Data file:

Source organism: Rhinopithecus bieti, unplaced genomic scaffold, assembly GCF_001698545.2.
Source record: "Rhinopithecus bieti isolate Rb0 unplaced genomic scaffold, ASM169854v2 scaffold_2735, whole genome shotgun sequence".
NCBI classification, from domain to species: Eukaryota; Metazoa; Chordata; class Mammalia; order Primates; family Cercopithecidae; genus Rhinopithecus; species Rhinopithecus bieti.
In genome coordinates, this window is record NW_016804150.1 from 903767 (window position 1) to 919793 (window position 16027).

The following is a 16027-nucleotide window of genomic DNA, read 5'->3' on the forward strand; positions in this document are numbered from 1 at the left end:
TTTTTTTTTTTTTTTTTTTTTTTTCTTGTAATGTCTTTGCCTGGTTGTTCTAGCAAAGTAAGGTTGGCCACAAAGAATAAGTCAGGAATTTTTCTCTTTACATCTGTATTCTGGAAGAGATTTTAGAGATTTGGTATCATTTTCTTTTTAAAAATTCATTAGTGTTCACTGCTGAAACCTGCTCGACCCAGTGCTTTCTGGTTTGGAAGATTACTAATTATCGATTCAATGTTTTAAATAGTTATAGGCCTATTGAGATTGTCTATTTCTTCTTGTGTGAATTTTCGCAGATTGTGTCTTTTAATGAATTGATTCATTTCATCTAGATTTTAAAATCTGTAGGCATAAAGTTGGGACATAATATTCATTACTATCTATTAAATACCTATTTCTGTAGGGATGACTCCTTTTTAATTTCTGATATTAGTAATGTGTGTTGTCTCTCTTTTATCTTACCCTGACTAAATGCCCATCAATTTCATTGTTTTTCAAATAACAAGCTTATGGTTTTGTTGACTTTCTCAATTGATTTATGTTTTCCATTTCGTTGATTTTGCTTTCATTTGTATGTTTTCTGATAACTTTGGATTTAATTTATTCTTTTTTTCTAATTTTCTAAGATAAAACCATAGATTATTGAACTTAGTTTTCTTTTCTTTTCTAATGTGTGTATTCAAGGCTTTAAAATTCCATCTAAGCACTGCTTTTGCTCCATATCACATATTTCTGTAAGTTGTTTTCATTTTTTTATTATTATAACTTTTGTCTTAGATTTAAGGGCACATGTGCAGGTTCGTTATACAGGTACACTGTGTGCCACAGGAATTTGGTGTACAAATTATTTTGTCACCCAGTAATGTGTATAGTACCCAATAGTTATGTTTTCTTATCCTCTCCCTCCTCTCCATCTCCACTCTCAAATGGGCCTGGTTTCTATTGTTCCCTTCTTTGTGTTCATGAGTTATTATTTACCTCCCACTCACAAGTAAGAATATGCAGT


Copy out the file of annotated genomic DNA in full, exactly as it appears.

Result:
Source organism: Rhinopithecus bieti, unplaced genomic scaffold, assembly GCF_001698545.2.
Source record: "Rhinopithecus bieti isolate Rb0 unplaced genomic scaffold, ASM169854v2 scaffold_2735, whole genome shotgun sequence".
NCBI classification, from domain to species: Eukaryota; Metazoa; Chordata; class Mammalia; order Primates; family Cercopithecidae; genus Rhinopithecus; species Rhinopithecus bieti.
In genome coordinates, this window is record NW_016804150.1 from 903767 (window position 1) to 919793 (window position 16027).

The following is a 16027-nucleotide window of genomic DNA, read 5'->3' on the forward strand; positions in this document are numbered from 1 at the left end:
TTTTTTTTTTTTTTTTTTTTTTTTCTTGTAATGTCTTTGCCTGGTTGTTCTAGCAAAGTAAGGTTGGCCACAAAGAATAAGTCAGGAATTTTTCTCTTTACATCTGTATTCTGGAAGAGATTTTAGAGATTTGGTATCATTTTCTTTTTAAAAATTCATTAGTGTTCACTGCTGAAACCTGCTCGACCCAGTGCTTTCTGGTTTGGAAGATTACTAATTATCGATTCAATGTTTTAAATAGTTATAGGCCTATTGAGATTGTCTATTTCTTCTTGTGTGAATTTTCGCAGATTGTGTCTTTTAATGAATTGATTCATTTCATCTAGATTTTAAAATCTGTAGGCATAAAGTTGGGACATAATATTCATTACTATCTATTAAATACCTATTTCTGTAGGGATGACTCCTTTTTAATTTCTGATATTAGTAATGTGTGTTGTCTCTCTTTTATCTTACCCTGACTAAATGCCCATCAATTTCATTGTTTTTCAAATAACAAGCTTATGGTTTTGTTGACTTTCTCAATTGATTTATGTTTTCCATTTCGTTGATTTTGCTTTCATTTGTATGTTTTCTGATAACTTTGGATTTAATTTATTCTTTTTTTCTAATTTTCTAAGATAAAACCATAGATTATTGAACTTAGTTTTCTTTTCTTTTCTAATGTGTGTATTCAAGGCTTTAAAATTCCATCTAAGCACTGCTTTTGCTCCATATCACATATTTCTGTAAGTTGTTTTCATTTTTTTATTATTATAACTTTTGTCTTAGATTTAAGGGCACATGTGCAGGTTCGTTATACAGGTACACTGTGTGCCACAGGAATTTGGTGTACAAATTATTTTGTCACCCAGTAATGTGTATAGTACCCAATAGTTATGTTTTCTTATCCTCTCCCTCCTCTCCATCTCCACTCTCAAATGGGCCTGGTTTCTATTGTTCCCTTCTTTGTGTTCATGAGTTATTATTTACCTCCCACTCACAAGTAAGAATATGCAGT